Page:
'That was legit': Skylar Wallace hits video game-like 3 home runs to lift UF softball over Georgia

Ainslie Lee
The Gainesville Sun

There was a lot of red and black to be seen around Hull Road Friday night − and it'll remain that way all weekend as both the Gators' baseball and softball teams host the Georgia Bulldogs.

At Condron Family Ballpark, the baseball team is calling the week "rivalry week" after playing FSU earlier in the week and hosting Georgia this weekend.

Meanwhile, Florida softball coach Tim Walton isn't sure he'd stretch as far to say the Bulldogs are a rival of his team's.

"I don't know why, but I feel like rivals have a lot more hatred," Walton said. "And I don't feel like our sport has a lot of hatred."

If you're reading this and you're a Florida fan, before you pen a letter to Walton reminding him that Gators and Bulldogs don't get along, don't get it twisted.

"Georgia has beaten us here a couple of times to end our season, beat us one time in the World Series to end our season," Walton said. "That's something I don't forget. I think about those moments all the time."

Fortunately for Walton and the Gators, they wouldn't have another loss to the Bulldogs to mull over after No. 15 Florida topped No. 12 Georgia 13-4 in the first game of the series.

Here's how it happened.

Skylar Wallace is a cheat code

One of the initiatives this weekend at Katie Seashole Pressly Stadium was replacing Florida's players' pictures with Tykes − cartoon-like illustrations that resemble each player.

And it was fitting considering Florida redshirt junior Skylar Wallace posted video game-like numbers in the series-opening win.

In Wallace's first at-bat, she battled 10 pitches from Shelby Walters before lifting a leadoff solo home run to get the wheels turning for Florida.

And to say that's the last the Bulldogs heard from Wallace, who hails from Georgia, would be quite the fib.

Instead, in her second at-bat, which came in the bottom of the second inning, Wallace attacked another pitch from Walters and notched a two-out, two-RBI home run to increase Florida's lead to 4-0.

Wallace's RBI single in the bottom of the fourth inning would be the "low spot" of her night, if you were forced to find one.

In her fourth and final at-bat, Wallace would cement her place in Florida softball lore. She crushed another pitch, sending it beyond the centerfield wall, good for a three RBIs and a run-rule walk off as the Gators' advantage stretched to nine runs in the sixth inning.

"It's gonna be hard," Walton said when asked if he could think of an offensive performance that would top Wallace's 4-for-4, three-home run and seven-RBI night against the Bulldogs.

In 2006, Missy Zick posted a 4-for-4 day against Illinois that saw her tally a program-high 11 RBIs off a pair of home runs, a double and a base hit. And while Zick's performance sticks out to Walton, there is a caveat.

"No offense, it's not against Georgia and it's not here at home in the SEC," Walton said. "That was legit. That was really, really cool."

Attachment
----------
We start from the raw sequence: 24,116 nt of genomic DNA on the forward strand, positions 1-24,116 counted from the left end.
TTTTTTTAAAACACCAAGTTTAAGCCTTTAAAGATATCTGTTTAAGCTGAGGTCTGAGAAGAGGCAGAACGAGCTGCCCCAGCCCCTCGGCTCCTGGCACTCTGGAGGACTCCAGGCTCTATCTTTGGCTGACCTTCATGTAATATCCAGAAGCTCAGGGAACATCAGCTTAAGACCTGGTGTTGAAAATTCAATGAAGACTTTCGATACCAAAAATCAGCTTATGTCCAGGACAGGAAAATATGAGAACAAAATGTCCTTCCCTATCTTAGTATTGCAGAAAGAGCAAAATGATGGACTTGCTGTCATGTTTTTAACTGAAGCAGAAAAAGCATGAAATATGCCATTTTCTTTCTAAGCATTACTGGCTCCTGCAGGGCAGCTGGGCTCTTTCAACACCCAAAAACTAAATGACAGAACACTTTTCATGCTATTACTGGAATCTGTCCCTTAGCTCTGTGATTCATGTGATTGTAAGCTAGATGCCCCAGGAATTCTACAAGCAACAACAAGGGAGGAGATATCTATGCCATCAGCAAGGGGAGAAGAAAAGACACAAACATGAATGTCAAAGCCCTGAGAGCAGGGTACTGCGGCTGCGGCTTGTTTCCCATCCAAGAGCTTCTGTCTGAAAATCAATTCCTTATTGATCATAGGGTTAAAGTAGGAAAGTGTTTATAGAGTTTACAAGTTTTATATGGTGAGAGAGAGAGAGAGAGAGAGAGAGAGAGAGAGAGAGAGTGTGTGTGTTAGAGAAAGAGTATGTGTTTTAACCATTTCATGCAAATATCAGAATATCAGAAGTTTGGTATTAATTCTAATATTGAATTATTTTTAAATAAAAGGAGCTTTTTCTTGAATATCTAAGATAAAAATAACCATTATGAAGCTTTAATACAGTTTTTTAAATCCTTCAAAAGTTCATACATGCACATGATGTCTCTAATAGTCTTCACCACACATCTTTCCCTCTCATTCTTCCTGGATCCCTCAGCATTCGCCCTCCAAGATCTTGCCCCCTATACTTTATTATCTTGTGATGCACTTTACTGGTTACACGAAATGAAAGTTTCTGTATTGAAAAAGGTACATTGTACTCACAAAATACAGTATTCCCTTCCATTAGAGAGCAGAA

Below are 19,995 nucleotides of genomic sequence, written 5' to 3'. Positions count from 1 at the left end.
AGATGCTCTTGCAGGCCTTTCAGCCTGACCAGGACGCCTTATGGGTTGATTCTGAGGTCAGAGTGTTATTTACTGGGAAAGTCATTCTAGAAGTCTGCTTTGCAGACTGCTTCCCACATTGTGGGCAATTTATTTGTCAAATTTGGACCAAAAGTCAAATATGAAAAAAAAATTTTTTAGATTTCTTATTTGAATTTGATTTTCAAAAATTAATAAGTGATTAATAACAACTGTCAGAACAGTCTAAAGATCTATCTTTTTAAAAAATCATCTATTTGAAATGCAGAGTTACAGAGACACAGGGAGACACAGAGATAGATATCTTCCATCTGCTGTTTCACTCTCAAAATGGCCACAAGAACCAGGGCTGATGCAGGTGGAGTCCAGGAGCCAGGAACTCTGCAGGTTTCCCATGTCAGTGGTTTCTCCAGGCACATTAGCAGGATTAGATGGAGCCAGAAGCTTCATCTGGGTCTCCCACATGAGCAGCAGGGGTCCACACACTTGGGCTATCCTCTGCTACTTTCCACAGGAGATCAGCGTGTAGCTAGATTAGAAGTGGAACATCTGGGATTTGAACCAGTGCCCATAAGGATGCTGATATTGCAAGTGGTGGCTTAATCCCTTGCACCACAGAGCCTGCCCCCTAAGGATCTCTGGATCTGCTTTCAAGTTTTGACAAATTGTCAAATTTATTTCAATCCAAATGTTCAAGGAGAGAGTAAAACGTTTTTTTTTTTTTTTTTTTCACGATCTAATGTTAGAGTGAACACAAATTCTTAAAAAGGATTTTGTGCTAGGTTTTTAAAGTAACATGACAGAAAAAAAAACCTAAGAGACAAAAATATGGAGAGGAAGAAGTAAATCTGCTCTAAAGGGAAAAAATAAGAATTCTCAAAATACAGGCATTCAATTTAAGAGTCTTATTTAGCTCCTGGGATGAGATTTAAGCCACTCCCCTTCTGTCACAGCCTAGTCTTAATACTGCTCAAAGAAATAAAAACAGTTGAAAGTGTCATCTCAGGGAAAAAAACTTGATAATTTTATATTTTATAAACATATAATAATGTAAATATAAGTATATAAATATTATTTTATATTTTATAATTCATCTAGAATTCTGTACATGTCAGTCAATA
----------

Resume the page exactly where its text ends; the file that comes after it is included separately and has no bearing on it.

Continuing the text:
Fortunately for the Wallace, her parents and her silver Labrador, Zeke, made the drive to Gainesville late Thursday night − something they don't do all that often.

"Good luck charms, huh?" Wallace said.

Florida's offense, as a whole, was steady

Earlier in the week, Walton stressed the importance of the Gators scoring early.

"If we score early in the game, the Florida Gators offense changes. It changes in a big way," he said.

Wallace's first home run served as a catalyst and paved the way for the Gators to continue to attack the Bulldogs.

Florida sophomore Sam Roe had opportunities to lead off innings twice and notched base hits both times.

"It was big," Walton said of Roe's leadoff hits. "Sam's at-bats were good. Then she gets a bunt down when I need her to get a bunt down."

Florida junior Avery Goelz also recorded a multi-hit night, going 2-for-3 with three RBIs.

As a team, the Gators out-hit the Bulldogs, 13-7. And of Georgia's seven hits, four came in the fifth inning as the Dawgs went on a brief, four-run rally to trim the Gators' advantage to two runs.

"To be honest with you, it's night and day," said Walton when asked how the team looks different with early runs on the board. "I don't see a lot mechanically, although confidence does impact mechanics at times. ... We're pedal to the metal. When we go, we go. Thirteen runs against one of the best teams in the SEC? That's a big deal."

How close to complete?

After watching the Gators pick apart the Bulldogs, it bid the question: How close to a complete game was Friday's showing for the Gators?

"We've had complete games, but I think this is the most solid game, all around, that we've had," Wallace said. "We know the SEC is really good and any school is really good and they're going to hit the ball. But we made the plays when they were needed, we scored the runs, we came back, they punched, we punched back harder. ... It was just finding ways to get the job done."

Last season, Florida battled a turbulent stretch of games heading into its series against LSU in Baton Rouge from April 29-May 1. The Gators would go on to clinch the series in what felt like the turning point of the season, which ended at the Women's College World Series.

While it's unclear if Friday's win over the Bulldogs will be the start of a similar ascent, it felt like a step in the right direction.

And there were (and will be) lots on hand to watch the weekend progress as the entire series is sold out, marking the first time in program history the Gators have sold out an entire series.

"I've seen this place when it's empty and I've seen this place when it's crowded and loud," Walton said. "People want to see winners and there's no secret about that."